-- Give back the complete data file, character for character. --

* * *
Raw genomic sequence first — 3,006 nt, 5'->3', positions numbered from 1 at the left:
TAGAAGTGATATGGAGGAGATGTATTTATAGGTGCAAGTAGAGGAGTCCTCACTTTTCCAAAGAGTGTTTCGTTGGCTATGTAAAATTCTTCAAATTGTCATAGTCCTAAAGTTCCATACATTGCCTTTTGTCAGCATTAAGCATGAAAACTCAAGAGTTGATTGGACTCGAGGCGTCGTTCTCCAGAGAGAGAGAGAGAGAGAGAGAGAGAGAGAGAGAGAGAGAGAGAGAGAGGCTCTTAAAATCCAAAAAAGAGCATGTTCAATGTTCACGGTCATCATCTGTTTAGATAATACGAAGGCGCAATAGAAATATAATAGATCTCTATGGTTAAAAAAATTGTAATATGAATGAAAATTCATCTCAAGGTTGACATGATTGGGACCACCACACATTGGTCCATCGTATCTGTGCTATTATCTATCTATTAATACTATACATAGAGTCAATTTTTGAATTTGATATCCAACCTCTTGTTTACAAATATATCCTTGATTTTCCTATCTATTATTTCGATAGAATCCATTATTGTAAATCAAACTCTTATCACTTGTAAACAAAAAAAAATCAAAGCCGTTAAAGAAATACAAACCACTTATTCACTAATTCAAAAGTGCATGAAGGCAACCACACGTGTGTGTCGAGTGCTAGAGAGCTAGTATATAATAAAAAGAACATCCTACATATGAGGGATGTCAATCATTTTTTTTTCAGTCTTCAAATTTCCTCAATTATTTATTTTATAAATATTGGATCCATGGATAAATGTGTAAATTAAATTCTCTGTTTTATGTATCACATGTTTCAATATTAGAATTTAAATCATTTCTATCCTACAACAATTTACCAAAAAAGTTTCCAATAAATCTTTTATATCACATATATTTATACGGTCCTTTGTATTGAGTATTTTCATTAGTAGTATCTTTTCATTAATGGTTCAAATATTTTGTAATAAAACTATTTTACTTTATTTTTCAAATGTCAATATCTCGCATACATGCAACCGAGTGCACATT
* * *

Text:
Raw genomic sequence first — 3,006 nt, 5'->3', positions numbered from 1 at the left:
TAGAAGTGATATGGAGGAGATGTATTTATAGGTGCAAGTAGAGGAGTCCTCACTTTTCCAAAGAGTGTTTCGTTGGCTATGTAAAATTCTTCAAATTGTCATAGTCCTAAAGTTCCATACATTGCCTTTTGTCAGCATTAAGCATGAAAACTCAAGAGTTGATTGGACTCGAGGCGTCGTTCTCCAGAGAGAGAGAGAGAGAGAGAGAGAGAGAGAGAGAGAGAGAGAGAGAGAGGCTCTTAAAATCCAAAAAAGAGCATGTTCAATGTTCACGGTCATCATCTGTTTAGATAATACGAAGGCGCAATAGAAATATAATAGATCTCTATGGTTAAAAAAATTGTAATATGAATGAAAATTCATCTCAAGGTTGACATGATTGGGACCACCACACATTGGTCCATCGTATCTGTGCTATTATCTATCTATTAATACTATACATAGAGTCAATTTTTGAATTTGATATCCAACCTCTTGTTTACAAATATATCCTTGATTTTCCTATCTATTATTTCGATAGAATCCATTATTGTAAATCAAACTCTTATCACTTGTAAACAAAAAAAAATCAAAGCCGTTAAAGAAATACAAACCACTTATTCACTAATTCAAAAGTGCATGAAGGCAACCACACGTGTGTGTCGAGTGCTAGAGAGCTAGTATATAATAAAAAGAACATCCTACATATGAGGGATGTCAATCATTTTTTTTTCAGTCTTCAAATTTCCTCAATTATTTATTTTATAAATATTGGATCCATGGATAAATGTGTAAATTAAATTCTCTGTTTTATGTATCACATGTTTCAATATTAGAATTTAAATCATTTCTATCCTACAACAATTTACCAAAAAAGTTTCCAATAAATCTTTTATATCACATATATTTATACGGTCCTTTGTATTGAGTATTTTCATTAGTAGTATCTTTTCATTAATGGTTCAAATATTTTGTAATAAAACTATTTTACTTTATTTTTCAAATGTCAATATCTCGCATACATGCAACCGAGTGCACATT